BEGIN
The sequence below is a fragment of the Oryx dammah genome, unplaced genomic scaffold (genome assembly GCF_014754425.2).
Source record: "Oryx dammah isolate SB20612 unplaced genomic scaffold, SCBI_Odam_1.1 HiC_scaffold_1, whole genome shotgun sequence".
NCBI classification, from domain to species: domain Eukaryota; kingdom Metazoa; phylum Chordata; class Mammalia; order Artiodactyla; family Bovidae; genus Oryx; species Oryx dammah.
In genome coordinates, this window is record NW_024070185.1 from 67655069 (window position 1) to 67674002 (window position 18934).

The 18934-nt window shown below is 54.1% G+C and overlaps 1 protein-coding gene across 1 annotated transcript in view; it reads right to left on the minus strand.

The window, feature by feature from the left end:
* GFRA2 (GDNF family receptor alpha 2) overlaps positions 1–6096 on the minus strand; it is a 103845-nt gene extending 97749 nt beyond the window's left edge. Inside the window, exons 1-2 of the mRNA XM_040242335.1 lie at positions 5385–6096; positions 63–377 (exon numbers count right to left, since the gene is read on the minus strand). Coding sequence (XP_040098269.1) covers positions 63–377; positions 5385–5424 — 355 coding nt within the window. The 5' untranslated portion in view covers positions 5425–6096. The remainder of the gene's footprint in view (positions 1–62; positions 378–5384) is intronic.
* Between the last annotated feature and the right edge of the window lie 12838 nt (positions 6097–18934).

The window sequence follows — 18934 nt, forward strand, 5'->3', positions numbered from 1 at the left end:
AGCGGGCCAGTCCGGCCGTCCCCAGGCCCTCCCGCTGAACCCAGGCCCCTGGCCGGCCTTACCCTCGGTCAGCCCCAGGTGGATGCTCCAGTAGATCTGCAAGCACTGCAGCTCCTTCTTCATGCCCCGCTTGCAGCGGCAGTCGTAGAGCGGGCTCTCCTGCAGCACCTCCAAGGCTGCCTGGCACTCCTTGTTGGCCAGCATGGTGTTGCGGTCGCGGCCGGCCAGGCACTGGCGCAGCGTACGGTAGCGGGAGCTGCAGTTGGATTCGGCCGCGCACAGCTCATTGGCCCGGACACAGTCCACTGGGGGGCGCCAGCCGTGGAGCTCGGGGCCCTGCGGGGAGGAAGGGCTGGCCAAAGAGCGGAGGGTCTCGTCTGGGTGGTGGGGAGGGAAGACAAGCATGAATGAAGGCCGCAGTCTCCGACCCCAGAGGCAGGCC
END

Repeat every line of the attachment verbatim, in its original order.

The sequence below is a fragment of the Oryx dammah genome, unplaced genomic scaffold (genome assembly GCF_014754425.2).
Source record: "Oryx dammah isolate SB20612 unplaced genomic scaffold, SCBI_Odam_1.1 HiC_scaffold_1, whole genome shotgun sequence".
NCBI classification, from domain to species: domain Eukaryota; kingdom Metazoa; phylum Chordata; class Mammalia; order Artiodactyla; family Bovidae; genus Oryx; species Oryx dammah.
In genome coordinates, this window is record NW_024070185.1 from 67655069 (window position 1) to 67674002 (window position 18934).

The 18934-nt window shown below is 54.1% G+C and overlaps 1 protein-coding gene across 1 annotated transcript in view; it reads right to left on the minus strand.

The window, feature by feature from the left end:
* GFRA2 (GDNF family receptor alpha 2) overlaps positions 1–6096 on the minus strand; it is a 103845-nt gene extending 97749 nt beyond the window's left edge. Inside the window, exons 1-2 of the mRNA XM_040242335.1 lie at positions 5385–6096; positions 63–377 (exon numbers count right to left, since the gene is read on the minus strand). Coding sequence (XP_040098269.1) covers positions 63–377; positions 5385–5424 — 355 coding nt within the window. The 5' untranslated portion in view covers positions 5425–6096. The remainder of the gene's footprint in view (positions 1–62; positions 378–5384) is intronic.
* Between the last annotated feature and the right edge of the window lie 12838 nt (positions 6097–18934).

The window sequence follows — 18934 nt, forward strand, 5'->3', positions numbered from 1 at the left end:
AGCGGGCCAGTCCGGCCGTCCCCAGGCCCTCCCGCTGAACCCAGGCCCCTGGCCGGCCTTACCCTCGGTCAGCCCCAGGTGGATGCTCCAGTAGATCTGCAAGCACTGCAGCTCCTTCTTCATGCCCCGCTTGCAGCGGCAGTCGTAGAGCGGGCTCTCCTGCAGCACCTCCAAGGCTGCCTGGCACTCCTTGTTGGCCAGCATGGTGTTGCGGTCGCGGCCGGCCAGGCACTGGCGCAGCGTACGGTAGCGGGAGCTGCAGTTGGATTCGGCCGCGCACAGCTCATTGGCCCGGACACAGTCCACTGGGGGGCGCCAGCCGTGGAGCTCGGGGCCCTGCGGGGAGGAAGGGCTGGCCAAAGAGCGGAGGGTCTCGTCTGGGTGGTGGGGAGGGAAGACAAGCATGAATGAAGGCCGCAGTCTCCGACCCCAGAGGCAGGCC